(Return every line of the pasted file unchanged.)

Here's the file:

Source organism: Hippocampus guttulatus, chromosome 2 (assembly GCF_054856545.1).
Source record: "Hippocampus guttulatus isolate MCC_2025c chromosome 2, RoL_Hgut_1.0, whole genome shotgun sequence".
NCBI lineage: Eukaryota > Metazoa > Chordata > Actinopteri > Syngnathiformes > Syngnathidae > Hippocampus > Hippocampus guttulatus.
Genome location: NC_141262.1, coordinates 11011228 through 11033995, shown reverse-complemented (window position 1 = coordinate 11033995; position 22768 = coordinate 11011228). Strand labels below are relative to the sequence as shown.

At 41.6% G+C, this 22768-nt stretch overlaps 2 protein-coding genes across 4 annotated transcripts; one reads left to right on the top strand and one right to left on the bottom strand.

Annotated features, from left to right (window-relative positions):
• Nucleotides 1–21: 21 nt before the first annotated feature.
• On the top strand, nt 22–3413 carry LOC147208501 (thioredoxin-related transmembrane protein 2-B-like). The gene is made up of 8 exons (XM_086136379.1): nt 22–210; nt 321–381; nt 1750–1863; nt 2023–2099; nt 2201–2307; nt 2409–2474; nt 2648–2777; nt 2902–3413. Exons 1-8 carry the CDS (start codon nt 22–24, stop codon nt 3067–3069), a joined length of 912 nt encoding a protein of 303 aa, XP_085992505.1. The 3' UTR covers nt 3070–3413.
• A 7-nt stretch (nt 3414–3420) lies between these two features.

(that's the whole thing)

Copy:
Source organism: Hippocampus guttulatus, chromosome 2 (assembly GCF_054856545.1).
Source record: "Hippocampus guttulatus isolate MCC_2025c chromosome 2, RoL_Hgut_1.0, whole genome shotgun sequence".
NCBI lineage: Eukaryota > Metazoa > Chordata > Actinopteri > Syngnathiformes > Syngnathidae > Hippocampus > Hippocampus guttulatus.
Genome location: NC_141262.1, coordinates 11011228 through 11033995, shown reverse-complemented (window position 1 = coordinate 11033995; position 22768 = coordinate 11011228). Strand labels below are relative to the sequence as shown.

At 41.6% G+C, this 22768-nt stretch overlaps 2 protein-coding genes across 4 annotated transcripts; one reads left to right on the top strand and one right to left on the bottom strand.

Annotated features, from left to right (window-relative positions):
• Nucleotides 1–21: 21 nt before the first annotated feature.
• On the top strand, nt 22–3413 carry LOC147208501 (thioredoxin-related transmembrane protein 2-B-like). The gene is made up of 8 exons (XM_086136379.1): nt 22–210; nt 321–381; nt 1750–1863; nt 2023–2099; nt 2201–2307; nt 2409–2474; nt 2648–2777; nt 2902–3413. Exons 1-8 carry the CDS (start codon nt 22–24, stop codon nt 3067–3069), a joined length of 912 nt encoding a protein of 303 aa, XP_085992505.1. The 3' UTR covers nt 3070–3413.
• A 7-nt stretch (nt 3414–3420) lies between these two features.